Growing hydroponic tomatoes in Northeast Washington State has been a worthy challenge for Jack Benjamin at Benjamin Farms. Having a close proximity to Spokane, Washington makes it convenient for delivering vine-ripened tomatoes for $1.99 all winter long. In the long, dark Washington winters, growing off-season tomatoes would simply not be possible without High Intensity Discharge (HID) lighting. This is the story of the hydroponic tomato farm that Jack built.
Benjamin started back in 1992 before hothouse tomatoes, let alone hydroponic hothouse tomatoes, were a desired item in the Pacific Northwest. The first year was wrought with a steep learning curve typically encountered in any start-up hydroponic greenhouse operation. There was botrytis from high humidity, skin russeting when the air was too dry, blossom-end rot from dry air coupled with a lack of calcium, in addition to nitrates in the well from local livestock, overcrowded plants and no market in the fall.
After three years of dialing it in with the cultivar Caruso, Benjamin's vine-ripened tomatoes were sweet and consistent-his market loved them. He worked out the major heat and humidity obstacles, was plagued by a major problem. In the spring, he could get just $1.49 per lb. and other hothouse tomato growers began closing in. In summer, Benjamin would practically give tomatoes away because plants grew the fastest, required the most labor and brought in the least amount of money. There had to be a better way, he thought. That better way proved to be off-season tomato growing where light was the primary critical limiting factor.
Benjamin's new Stuppy 30' x 102' gutter-connect house was structurally perfect for supporting HID lamps. He installed 22 1,000W lamps, with remote ballasts 4' above the tops of the plants. He staggered Metal Halide (MH) and High-Pressure Sodium (HPS) lamps the length of the house to achieve a broader lighting spectrum. Starting in mid-October, Benjamin started supplementing natural light with 16 hours of HID light. At $.07 per kW, his operating costs increased by $750 a month. During the darkest months, when ambient light was the lowest and snow cover was thickest, his harvest rates of the 750 plants fell from 1 lb. Per week to 1/2 lb. per plant. His price didn't go down, though. Benjamin's plants continued to fetch $1.99 per lb. for the entire off-season. His labor decreased as the plants grew slower in the winter, but even with the cost of lamps, his income remained consistent. Less labor, same income and most summers off? Now things were beginning to make sense.
Benjamin noticed the plants directly beneath the lamps grew very well while the plants between the lamps suffered for lack of light. The HPS lamps definitely put out more lumens while growth under the MH lamps was less than optimum. During the dark winter days, plants stretched toward the light, their leaves curling upward. Overall, plant health suffered because of the in-between plants, and the canopy profile grew unevenly. Benjamin was constantly raising and lowering the plants to compensate for nonuniform light intensities and stretching plants.
The next year Benjamin moved the lamps closer together while adding a few more and spacing them 12' apart to try and overcome nonuniform light.
The second and third off-seasons were better, although a change in cultivars before the third year produced some weaker strain variations that took a toll on production numbers. He also switched all his lamps to HPS due to higher efficiency and high lumen output per watt. Overall, results were encouraging. Harvest rates went up from 1/2 lb. of tomatoes per plant per week to almost 3/4 lb. with no increase in labor and no decrease in income. The tomatoes continued to bring $1.99 per lb. throughout the winter. The plants between the lamps continued to lag behind though Benjamin raised and lowered the plants to compensate. Turning the heat down to 70°F helped to reduce plant stretch, but the plants simply needed more light or better distribution of available light.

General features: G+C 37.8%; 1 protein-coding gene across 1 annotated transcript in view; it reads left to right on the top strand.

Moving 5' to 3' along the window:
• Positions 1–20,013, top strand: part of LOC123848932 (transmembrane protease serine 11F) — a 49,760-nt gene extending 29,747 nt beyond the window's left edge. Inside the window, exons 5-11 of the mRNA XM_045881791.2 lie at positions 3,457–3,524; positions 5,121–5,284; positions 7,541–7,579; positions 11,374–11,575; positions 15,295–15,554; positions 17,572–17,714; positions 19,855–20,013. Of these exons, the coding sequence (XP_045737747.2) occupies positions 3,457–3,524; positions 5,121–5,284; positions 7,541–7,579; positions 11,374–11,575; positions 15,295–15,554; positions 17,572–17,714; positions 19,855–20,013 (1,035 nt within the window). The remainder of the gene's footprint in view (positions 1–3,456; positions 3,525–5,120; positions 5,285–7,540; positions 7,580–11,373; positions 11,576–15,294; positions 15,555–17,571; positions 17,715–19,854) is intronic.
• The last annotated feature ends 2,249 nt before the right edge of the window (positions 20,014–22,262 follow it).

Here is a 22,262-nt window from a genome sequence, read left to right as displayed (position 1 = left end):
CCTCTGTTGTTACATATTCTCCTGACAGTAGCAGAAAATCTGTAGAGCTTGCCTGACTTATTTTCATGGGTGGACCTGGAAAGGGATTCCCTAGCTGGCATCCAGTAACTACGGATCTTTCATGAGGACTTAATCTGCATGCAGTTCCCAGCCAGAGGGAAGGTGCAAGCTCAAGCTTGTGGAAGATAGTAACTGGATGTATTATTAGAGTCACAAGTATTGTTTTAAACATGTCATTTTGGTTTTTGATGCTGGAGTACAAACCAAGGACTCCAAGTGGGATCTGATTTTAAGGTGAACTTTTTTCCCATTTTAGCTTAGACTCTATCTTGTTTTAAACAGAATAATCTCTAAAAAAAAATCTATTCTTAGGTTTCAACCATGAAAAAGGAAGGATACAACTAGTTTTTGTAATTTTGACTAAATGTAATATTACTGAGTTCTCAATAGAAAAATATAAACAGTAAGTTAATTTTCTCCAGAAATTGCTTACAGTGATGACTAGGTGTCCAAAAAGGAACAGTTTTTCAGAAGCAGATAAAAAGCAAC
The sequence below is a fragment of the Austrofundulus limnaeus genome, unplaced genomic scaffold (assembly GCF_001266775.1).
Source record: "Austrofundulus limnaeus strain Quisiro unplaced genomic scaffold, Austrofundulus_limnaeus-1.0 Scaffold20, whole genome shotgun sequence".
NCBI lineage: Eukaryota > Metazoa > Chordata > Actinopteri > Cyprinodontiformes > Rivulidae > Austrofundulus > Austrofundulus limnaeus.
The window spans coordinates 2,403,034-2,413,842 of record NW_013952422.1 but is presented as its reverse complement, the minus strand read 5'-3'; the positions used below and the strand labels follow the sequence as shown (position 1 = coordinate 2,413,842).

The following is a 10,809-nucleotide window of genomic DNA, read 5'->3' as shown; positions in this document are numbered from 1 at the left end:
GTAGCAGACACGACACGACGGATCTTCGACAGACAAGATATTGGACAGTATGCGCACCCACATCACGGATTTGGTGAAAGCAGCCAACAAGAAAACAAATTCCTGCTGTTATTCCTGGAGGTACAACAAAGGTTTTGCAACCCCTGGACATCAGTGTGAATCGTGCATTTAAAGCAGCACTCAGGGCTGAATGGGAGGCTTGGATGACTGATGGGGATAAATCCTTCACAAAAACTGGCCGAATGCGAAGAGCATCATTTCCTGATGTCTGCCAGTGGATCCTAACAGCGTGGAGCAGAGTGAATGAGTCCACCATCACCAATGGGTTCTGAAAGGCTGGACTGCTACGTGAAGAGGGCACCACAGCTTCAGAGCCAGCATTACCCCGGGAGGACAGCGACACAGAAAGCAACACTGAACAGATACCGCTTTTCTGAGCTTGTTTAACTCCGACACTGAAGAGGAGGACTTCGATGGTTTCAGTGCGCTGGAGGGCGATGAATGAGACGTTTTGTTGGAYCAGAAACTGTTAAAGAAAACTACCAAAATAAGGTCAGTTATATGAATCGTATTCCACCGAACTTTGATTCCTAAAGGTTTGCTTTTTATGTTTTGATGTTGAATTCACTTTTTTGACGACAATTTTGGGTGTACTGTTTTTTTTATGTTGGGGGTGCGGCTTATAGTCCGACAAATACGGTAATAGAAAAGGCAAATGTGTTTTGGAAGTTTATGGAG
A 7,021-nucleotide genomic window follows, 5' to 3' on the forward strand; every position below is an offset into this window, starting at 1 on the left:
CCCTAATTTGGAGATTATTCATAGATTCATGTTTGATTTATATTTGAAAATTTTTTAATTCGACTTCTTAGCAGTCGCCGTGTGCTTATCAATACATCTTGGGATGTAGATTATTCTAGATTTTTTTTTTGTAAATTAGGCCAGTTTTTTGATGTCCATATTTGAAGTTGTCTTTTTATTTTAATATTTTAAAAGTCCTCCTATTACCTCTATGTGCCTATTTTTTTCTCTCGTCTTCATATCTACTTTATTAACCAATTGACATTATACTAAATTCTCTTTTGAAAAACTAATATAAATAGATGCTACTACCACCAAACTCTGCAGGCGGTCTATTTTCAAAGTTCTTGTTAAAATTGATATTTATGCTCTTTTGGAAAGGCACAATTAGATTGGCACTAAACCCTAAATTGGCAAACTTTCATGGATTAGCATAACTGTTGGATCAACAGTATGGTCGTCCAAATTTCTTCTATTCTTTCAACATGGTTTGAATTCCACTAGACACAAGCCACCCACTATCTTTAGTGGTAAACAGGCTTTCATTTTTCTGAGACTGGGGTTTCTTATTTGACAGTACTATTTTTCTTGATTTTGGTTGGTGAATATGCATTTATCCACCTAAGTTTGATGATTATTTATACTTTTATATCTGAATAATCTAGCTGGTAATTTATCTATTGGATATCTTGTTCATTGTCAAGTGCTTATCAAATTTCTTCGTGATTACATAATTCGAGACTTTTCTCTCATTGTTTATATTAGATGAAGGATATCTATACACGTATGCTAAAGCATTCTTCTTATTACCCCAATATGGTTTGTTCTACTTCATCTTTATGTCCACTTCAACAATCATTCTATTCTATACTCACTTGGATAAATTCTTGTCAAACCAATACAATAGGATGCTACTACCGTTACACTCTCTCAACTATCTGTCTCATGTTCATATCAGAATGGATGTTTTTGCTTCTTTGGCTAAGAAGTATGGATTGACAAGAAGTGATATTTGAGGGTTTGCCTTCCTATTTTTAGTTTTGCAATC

Rather than buying more lamps and burning more wattage, it occurred to Benjamin his light was not being distributed well. Perhaps a light mover would offer a solution. Higher light intensities could be better used if the lamps could be moved closer to the plants, and plant production would surely increase. He installed 14 industrial grade HID lamp rotators in his greenhouse and immediately noticed an increase in plant health and vigor. Stretching stopped. Plant growth was more uniform because the lights rotated closer to the plants, distributing light more evenly over a greater area. As a result, he was able to turn up the heat and production increased proportionately, adding another 1/4 lb. (30 percent) to his weekly harvest rate. His revenues increased by $750 a month. Even though he still had some weak strain variations and some nutrient tweaking problems, harvest rates were significantly better than the previous year.
Next year, Benjamin plans to raise his wholesale price for off-season tomatoes to $2.49 per lb., since the quality and consistency of his superior tomatoes demand a higher price. He has been around long enough that markets, knowing he is a consistent producer, seek him out for vine-ripened deliveries all winter long. For Benjamin, the benefits of off-season growing far outweigh the trials and tribulations of seasonal growing with its fickle market demand, though he can't imagine ever growing through a winter without his rotating lighting system.
Less labor, more money for his produce and summers off make for a happy grower. "Our goal is a pound per plant per week in the shortest days of winter," he says. "We're not far off. Efficient lighting is definitely the critically limiting factor to off-season growing."
Michael Christian is president of American Hydroponics in Arcata, Calif.
From Greenhouse Business magazine, June 1988. Used by permissio